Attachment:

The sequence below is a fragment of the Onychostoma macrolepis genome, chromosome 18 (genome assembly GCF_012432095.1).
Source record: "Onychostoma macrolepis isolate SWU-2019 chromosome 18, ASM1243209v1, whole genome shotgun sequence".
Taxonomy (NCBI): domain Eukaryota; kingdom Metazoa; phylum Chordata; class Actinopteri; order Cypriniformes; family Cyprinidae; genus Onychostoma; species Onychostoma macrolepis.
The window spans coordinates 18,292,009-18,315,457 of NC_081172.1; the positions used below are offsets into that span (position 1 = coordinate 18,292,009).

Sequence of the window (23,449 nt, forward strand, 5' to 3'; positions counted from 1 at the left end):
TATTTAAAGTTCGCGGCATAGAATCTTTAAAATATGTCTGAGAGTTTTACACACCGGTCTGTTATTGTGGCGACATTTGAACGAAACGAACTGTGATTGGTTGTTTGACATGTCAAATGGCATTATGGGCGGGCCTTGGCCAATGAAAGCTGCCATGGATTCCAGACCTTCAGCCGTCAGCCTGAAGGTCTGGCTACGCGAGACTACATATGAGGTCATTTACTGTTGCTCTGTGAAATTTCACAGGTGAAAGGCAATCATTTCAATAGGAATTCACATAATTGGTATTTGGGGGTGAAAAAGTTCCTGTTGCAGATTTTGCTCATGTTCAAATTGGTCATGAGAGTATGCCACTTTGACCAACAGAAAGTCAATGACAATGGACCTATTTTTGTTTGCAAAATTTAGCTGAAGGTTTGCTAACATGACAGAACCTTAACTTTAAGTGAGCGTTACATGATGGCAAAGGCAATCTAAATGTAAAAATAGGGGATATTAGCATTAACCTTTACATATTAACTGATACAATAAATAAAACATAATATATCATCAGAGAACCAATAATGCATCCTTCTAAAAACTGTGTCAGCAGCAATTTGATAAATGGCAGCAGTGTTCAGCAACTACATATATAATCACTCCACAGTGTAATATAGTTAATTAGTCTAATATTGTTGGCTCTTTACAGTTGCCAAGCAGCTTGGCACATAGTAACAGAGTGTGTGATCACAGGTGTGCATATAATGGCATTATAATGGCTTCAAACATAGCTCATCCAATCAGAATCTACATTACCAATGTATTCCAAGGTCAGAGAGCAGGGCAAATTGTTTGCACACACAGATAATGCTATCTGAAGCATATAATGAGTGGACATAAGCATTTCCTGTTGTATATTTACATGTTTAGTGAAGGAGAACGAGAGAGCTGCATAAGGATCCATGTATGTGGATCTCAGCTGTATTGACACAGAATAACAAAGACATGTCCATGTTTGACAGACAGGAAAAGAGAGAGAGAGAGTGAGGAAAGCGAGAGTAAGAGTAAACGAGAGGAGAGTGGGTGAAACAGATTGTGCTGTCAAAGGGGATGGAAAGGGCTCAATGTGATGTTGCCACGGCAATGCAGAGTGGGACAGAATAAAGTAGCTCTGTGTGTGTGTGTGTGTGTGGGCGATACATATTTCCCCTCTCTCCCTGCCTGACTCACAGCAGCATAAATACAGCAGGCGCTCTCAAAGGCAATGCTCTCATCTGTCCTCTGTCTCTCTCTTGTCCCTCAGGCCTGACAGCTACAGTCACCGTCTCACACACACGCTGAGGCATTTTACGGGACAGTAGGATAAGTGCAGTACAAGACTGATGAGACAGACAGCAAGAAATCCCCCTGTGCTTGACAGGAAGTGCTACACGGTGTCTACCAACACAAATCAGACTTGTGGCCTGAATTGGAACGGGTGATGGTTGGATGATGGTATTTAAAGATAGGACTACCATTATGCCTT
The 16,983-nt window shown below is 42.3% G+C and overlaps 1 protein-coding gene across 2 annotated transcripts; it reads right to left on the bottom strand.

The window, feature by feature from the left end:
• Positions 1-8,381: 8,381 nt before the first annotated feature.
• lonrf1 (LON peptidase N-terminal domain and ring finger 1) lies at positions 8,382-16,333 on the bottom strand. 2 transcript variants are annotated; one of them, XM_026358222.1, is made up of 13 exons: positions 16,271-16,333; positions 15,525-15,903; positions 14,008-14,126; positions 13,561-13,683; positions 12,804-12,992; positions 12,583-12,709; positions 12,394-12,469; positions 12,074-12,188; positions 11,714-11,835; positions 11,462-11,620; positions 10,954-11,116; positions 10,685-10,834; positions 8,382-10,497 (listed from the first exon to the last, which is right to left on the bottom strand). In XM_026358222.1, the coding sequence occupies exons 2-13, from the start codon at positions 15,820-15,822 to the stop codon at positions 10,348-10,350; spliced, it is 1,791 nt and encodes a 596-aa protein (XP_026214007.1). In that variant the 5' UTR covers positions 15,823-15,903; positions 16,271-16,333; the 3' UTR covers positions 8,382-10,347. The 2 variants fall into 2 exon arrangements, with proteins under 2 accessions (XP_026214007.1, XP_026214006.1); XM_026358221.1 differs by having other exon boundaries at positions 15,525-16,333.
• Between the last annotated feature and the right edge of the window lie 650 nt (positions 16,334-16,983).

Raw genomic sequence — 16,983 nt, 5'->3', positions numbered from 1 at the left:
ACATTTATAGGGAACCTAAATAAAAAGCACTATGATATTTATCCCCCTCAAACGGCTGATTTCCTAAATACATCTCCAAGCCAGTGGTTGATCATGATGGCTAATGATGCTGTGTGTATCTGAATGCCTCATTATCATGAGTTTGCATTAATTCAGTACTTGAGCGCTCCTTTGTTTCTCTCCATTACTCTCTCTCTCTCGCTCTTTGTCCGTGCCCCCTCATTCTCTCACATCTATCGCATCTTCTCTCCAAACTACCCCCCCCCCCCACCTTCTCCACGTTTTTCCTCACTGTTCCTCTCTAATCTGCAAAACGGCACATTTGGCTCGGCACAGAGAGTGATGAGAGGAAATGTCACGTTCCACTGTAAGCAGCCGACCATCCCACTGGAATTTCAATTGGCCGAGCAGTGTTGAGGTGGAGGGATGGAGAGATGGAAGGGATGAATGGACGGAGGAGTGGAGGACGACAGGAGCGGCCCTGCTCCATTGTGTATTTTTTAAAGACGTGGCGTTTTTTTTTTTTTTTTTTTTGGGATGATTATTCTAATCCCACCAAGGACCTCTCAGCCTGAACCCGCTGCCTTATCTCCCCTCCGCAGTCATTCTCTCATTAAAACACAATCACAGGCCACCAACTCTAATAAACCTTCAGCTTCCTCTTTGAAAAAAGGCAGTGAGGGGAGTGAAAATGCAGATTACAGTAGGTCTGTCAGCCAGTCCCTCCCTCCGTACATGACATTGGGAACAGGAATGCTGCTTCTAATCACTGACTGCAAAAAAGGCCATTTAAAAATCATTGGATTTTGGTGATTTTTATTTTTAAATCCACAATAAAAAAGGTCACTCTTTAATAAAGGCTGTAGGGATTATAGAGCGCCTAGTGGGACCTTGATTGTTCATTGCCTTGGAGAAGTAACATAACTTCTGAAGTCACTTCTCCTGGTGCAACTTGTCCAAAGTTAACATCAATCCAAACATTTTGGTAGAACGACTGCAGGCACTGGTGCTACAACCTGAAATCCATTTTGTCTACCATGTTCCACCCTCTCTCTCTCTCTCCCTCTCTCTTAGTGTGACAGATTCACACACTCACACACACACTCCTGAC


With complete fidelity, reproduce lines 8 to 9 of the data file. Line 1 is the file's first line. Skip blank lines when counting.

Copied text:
The window, feature by feature from the left end:
• Positions 1-8,381: 8,381 nt before the first annotated feature.